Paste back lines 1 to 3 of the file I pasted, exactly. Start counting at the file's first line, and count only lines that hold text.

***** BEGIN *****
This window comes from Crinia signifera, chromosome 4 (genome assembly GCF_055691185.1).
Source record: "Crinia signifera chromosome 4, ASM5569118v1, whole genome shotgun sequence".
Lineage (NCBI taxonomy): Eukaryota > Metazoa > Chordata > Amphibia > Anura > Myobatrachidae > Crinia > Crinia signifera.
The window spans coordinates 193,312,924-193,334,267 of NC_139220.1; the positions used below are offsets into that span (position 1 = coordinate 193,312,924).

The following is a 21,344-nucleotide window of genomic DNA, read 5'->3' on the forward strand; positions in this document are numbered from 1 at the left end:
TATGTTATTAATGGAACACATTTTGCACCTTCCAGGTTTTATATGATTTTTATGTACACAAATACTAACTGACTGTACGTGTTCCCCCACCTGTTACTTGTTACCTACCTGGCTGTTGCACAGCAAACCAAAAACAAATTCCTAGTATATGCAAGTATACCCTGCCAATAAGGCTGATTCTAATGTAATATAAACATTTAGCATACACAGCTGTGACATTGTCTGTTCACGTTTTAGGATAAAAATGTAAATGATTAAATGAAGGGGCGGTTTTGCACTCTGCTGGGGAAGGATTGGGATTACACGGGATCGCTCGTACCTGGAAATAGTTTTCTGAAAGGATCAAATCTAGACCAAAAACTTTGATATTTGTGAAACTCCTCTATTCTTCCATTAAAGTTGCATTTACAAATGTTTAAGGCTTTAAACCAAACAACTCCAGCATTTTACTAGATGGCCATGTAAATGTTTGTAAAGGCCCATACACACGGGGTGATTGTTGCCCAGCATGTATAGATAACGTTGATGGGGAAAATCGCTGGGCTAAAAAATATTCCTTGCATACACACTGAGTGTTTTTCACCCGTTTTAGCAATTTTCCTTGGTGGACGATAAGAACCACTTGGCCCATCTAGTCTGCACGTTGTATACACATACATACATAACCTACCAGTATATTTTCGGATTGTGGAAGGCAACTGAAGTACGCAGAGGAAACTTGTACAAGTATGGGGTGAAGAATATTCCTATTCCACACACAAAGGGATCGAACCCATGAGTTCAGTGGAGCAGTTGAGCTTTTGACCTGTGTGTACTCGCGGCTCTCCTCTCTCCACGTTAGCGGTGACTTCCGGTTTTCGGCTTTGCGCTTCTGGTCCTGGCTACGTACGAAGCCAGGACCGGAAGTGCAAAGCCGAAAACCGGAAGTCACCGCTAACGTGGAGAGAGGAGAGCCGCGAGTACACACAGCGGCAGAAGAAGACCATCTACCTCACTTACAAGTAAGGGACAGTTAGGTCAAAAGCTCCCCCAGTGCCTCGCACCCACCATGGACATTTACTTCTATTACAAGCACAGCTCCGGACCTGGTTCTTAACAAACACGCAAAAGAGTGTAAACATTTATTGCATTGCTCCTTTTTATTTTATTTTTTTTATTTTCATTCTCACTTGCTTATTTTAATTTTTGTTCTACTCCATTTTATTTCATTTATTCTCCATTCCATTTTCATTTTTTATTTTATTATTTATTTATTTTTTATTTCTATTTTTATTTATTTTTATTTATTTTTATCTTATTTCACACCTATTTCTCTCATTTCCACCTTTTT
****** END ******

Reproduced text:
This window comes from Crinia signifera, chromosome 4 (genome assembly GCF_055691185.1).
Source record: "Crinia signifera chromosome 4, ASM5569118v1, whole genome shotgun sequence".
Lineage (NCBI taxonomy): Eukaryota > Metazoa > Chordata > Amphibia > Anura > Myobatrachidae > Crinia > Crinia signifera.